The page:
Pilot from Lakenheath is first woman to join Air Force Thunderbirds
Stars and Stripes
KAISERSLAUTERN, Germany — Capt. Nicole Malachowski, an F-15C/E pilot from RAF Lakenheath, England, is the first female pilot to be named to the Air Force Thunderbirds.
She is one of two pilots in U.S. Air Forces in Europe to make the elite aerial demonstration team, which was announced Thursday. She will be joined by Capt. Tad Clark, an F-16CJ pilot from Spangdahlem Air Base, Germany.
Malachowski, a member of the 48th Fighter Wing’s 494th Fighter Squadron, is the first female named to the team is its 52-year history.
Her commander, Col. Dan DeBree, said the Air Force couldn’t have picked a better pilot or person to become the No. 3 right wing position.
“She’s the whole package,” he told Stars and Stripes by telephone from England. “She’s the absolute perfect choice.”
Malachowski, who goes by the call sign “Fifi,” recently wrapped up a 90-day deployment to the Middle East in support of Operation Iraqi Freedom. She was vacationing in the Baltic Sea with her husband, who is also an Air Force pilot, when the team named its newest members.
She could not be reached for comment, but was quoted in an Air Force news release as saying, “Women have been an integral part of the Thunderbirds team for decades. The women of yesterday and today’s Air Force maintain a tradition of excellence, and it is that heritage that has given me this exciting responsibility of being the first female Thunderbird pilot.”
Clark, 32, who is assigned to the 52nd Fighter Wing’s 52nd Operations Support Squadron, said he has wanted to join the team since childhood. He will serve as the team’s advance pilot and air demonstration coordinator. He also will be the voice of the Thunderbirds during air shows as the narrator.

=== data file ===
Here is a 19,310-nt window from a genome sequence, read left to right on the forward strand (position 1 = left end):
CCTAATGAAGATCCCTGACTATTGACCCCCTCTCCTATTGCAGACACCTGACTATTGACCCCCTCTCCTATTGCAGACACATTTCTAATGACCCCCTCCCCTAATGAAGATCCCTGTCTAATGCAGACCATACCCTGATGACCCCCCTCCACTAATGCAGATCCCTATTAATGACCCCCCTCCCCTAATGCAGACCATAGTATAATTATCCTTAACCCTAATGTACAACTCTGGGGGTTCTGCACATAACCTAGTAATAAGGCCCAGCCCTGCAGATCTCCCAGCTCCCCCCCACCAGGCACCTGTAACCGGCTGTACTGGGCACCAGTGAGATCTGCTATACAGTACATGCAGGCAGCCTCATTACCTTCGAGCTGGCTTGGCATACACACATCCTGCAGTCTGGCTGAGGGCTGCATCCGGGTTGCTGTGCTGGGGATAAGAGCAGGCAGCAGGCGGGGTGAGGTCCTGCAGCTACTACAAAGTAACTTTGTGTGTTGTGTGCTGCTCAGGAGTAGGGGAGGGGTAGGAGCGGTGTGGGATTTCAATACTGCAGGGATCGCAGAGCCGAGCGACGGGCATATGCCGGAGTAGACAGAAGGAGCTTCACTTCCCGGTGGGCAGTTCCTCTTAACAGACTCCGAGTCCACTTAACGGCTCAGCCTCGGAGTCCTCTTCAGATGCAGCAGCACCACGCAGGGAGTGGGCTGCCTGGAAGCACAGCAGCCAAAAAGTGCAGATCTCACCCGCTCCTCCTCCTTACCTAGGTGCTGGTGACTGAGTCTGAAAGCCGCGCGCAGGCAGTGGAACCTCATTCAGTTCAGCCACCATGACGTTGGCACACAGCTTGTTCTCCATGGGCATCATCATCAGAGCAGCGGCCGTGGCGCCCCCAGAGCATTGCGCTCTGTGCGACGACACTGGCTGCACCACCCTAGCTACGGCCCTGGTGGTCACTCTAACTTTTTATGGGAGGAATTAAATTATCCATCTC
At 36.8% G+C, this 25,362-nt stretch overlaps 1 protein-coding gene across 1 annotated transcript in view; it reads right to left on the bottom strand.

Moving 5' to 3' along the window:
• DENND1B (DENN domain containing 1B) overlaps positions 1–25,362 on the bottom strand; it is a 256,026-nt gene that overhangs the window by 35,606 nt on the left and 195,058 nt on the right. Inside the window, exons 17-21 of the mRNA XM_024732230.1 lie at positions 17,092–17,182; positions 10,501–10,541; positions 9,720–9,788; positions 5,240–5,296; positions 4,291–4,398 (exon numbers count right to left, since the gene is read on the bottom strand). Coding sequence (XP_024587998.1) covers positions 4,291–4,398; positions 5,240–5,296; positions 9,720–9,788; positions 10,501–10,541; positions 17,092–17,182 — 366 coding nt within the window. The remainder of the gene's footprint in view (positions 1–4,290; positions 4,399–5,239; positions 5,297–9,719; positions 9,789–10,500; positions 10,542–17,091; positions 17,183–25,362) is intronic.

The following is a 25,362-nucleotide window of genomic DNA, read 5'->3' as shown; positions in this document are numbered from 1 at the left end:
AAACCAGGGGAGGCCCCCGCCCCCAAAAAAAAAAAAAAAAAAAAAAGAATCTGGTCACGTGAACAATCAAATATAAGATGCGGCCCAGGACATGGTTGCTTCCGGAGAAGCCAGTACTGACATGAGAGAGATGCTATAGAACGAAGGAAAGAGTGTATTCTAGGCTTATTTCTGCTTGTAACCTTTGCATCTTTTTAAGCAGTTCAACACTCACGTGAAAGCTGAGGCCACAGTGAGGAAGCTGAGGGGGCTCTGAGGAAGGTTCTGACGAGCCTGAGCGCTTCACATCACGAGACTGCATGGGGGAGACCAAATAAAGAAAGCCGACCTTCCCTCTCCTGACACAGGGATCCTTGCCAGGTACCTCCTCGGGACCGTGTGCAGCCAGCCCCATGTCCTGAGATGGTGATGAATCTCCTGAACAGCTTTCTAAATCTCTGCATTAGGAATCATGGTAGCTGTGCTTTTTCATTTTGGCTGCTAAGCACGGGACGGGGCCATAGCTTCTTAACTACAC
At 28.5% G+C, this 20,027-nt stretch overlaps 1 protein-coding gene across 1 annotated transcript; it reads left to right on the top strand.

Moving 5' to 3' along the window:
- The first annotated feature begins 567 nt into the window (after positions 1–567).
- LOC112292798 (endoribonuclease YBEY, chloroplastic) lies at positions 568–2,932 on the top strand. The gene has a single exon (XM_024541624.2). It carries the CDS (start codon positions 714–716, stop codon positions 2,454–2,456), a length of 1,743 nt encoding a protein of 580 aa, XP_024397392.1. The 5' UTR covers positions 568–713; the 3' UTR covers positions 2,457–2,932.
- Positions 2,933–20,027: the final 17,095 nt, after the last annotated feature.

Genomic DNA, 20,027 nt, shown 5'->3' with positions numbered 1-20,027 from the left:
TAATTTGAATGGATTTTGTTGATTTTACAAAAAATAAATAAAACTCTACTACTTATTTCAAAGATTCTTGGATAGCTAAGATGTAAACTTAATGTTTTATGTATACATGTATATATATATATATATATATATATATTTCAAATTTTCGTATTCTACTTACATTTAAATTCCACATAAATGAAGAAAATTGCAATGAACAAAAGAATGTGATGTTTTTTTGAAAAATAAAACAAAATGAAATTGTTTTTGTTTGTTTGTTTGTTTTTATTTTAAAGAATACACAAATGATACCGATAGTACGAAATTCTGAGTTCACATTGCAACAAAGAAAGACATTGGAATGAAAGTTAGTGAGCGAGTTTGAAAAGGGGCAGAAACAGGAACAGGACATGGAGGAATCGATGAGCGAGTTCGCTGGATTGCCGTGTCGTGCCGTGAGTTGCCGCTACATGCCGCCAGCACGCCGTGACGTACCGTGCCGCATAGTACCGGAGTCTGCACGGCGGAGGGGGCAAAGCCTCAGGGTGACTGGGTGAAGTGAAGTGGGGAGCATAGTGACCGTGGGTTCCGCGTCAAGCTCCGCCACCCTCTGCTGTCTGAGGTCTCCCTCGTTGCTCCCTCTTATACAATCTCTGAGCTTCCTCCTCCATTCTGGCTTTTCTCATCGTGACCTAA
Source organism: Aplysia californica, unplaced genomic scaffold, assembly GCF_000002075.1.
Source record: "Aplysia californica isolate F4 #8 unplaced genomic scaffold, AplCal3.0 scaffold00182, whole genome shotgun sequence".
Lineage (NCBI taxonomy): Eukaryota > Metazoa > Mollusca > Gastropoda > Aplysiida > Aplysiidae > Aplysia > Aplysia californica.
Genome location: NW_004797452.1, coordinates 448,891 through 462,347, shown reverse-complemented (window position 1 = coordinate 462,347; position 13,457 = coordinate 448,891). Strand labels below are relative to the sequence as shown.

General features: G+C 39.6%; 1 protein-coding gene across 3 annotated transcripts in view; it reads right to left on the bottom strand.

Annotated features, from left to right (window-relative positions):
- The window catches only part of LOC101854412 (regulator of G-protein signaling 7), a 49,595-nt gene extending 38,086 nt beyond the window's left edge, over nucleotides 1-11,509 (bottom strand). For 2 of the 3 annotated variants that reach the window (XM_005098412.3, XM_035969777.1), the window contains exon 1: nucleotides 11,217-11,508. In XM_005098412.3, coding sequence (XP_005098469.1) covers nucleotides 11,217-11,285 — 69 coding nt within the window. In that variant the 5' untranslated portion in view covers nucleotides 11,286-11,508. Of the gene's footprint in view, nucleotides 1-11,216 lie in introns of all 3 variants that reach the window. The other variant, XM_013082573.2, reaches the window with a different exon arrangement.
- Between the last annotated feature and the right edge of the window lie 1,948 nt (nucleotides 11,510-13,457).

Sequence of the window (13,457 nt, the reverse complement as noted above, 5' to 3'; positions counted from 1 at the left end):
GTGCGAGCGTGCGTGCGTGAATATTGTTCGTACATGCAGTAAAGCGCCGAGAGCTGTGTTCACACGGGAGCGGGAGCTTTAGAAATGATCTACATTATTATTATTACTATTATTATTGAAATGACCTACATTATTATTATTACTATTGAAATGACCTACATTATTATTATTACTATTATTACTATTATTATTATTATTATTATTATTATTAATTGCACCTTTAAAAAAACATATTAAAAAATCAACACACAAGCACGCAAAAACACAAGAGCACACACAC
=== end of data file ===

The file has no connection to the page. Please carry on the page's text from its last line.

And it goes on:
“I’m really just totally excited,” he said. “This is a lifelong dream. I feel really blessed that I’ve been afforded the opportunity to really represent everyone else that’s wearing the uniform whether in the States, overseas, or deployed.”
The Thunderbirds and the Navy’s flight demo team, the Blue Angels, delight tens of thousands of people at air shows across the globe annually. The Air Force demo team calls Nellis Air Force Base, Nev., home and is comprised of eight fighter pilots.
Clark grew up in Seattle without his father but would later follow in his footsteps to become a fighter pilot. Navy Lt. j.g. Robert Clark, an A-6 Intruder bombardier-navigator, was declared missing in action on Jan. 10, 1973, after a mission in Vietnam. Two years ago, his remains were identified through DNA testing and buried at Arlington Cemetery 31 years to the day he went missing.
Many of his father’s friends from the war have kept in touch with Clark and have followed his career.
“In some way, it makes me feel a little closer to my father when I talk to these guys,” he said. “So, it’s exciting. I know when they’re excited for me, it kind of represents how my Dad might have felt, which is kind of a neat feeling.”
He said he believes divine intervention played a role in his selection to the Thunderbirds and the fact that he will be reuniting with Malachowski and Capt. Ed Casey, a member of the 56th Training Squadron at Luke Air Force, Ariz., who also made the team. He went to the Air Force Academy with both Malachowski and Casey.
“It’s ironic,” he said. “Out of the 13 that were semi-finalists, the two I knew the best were Nicole and Ed. It’s kind of interesting how the Lord works. We’re already good friends.”